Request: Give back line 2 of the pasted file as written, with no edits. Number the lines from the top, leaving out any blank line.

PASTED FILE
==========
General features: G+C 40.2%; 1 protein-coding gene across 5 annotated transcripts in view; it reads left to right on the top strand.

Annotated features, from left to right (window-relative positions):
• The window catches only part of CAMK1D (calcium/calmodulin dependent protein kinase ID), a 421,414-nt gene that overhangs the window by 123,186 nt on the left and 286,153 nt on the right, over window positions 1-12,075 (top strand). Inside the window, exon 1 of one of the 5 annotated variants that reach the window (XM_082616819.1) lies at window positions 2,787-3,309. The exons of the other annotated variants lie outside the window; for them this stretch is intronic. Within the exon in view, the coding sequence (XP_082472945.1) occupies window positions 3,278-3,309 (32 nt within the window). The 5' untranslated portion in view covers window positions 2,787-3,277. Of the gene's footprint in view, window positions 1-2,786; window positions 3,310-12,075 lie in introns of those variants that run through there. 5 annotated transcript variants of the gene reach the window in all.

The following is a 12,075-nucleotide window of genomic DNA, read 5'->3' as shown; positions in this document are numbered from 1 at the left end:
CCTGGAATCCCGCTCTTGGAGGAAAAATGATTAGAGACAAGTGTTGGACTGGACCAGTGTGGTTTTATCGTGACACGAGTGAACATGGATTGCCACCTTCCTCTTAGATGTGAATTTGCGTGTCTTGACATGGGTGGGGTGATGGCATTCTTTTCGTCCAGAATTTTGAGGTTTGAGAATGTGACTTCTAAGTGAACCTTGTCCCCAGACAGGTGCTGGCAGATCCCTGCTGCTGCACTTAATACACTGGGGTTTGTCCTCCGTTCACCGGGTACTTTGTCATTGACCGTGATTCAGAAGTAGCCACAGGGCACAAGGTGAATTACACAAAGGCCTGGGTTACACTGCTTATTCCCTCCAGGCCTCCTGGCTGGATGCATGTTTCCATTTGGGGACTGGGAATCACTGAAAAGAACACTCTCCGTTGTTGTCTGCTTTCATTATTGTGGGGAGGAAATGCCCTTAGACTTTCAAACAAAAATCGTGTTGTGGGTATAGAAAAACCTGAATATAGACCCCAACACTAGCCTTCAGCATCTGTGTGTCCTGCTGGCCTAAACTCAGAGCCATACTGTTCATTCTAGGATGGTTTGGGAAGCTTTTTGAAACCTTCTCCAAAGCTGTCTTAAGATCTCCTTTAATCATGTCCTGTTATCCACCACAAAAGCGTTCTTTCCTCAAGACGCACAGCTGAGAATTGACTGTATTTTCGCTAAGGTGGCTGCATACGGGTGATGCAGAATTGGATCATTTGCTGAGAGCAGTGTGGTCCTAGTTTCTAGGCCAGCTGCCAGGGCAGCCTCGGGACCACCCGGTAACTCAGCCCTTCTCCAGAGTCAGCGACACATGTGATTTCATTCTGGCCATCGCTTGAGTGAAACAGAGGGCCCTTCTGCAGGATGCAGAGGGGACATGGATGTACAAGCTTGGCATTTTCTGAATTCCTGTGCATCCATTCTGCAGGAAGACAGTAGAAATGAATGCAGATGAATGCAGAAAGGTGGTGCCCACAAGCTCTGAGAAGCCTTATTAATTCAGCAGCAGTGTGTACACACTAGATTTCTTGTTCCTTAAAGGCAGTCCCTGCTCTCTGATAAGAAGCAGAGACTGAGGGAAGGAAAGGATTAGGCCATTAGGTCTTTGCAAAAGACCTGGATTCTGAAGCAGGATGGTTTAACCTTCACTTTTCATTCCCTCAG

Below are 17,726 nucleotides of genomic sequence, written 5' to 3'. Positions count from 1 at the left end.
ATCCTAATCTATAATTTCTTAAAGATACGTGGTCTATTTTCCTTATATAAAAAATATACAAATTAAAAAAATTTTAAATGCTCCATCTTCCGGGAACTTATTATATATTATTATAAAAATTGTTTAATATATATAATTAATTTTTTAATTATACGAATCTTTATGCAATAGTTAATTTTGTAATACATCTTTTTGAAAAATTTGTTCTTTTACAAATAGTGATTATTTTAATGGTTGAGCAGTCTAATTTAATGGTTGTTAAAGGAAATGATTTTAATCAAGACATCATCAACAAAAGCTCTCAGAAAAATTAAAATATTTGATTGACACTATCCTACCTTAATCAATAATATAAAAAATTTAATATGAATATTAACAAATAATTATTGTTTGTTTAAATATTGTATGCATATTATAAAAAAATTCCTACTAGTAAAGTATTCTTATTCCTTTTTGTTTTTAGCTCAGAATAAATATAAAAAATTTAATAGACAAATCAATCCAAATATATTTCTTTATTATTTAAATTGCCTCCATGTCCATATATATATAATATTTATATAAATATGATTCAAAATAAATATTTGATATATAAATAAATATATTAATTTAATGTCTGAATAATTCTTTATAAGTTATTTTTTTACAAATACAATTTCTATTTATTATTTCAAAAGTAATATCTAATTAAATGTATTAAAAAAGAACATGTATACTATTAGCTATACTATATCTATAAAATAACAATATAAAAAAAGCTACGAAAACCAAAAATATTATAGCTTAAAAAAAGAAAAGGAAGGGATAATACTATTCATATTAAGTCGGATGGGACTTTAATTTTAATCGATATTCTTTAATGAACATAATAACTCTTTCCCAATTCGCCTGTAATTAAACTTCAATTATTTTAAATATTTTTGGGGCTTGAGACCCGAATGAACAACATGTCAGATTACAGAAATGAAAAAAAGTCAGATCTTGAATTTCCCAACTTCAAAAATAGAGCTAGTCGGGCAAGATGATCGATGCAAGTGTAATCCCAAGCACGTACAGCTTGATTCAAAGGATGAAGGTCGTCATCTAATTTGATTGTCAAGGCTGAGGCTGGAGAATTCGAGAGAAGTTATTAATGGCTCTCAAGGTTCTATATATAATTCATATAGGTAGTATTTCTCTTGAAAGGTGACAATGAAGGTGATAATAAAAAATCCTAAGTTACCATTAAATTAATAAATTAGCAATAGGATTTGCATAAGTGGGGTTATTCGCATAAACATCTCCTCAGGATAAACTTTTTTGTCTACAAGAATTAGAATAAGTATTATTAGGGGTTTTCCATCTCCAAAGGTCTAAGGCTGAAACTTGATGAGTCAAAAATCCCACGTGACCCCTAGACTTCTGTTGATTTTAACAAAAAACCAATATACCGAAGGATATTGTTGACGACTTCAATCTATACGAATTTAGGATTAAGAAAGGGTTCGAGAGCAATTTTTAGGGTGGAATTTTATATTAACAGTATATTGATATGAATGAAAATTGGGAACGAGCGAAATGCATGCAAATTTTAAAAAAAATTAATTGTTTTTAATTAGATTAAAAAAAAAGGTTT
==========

Annotated features, from left to right (window-relative positions):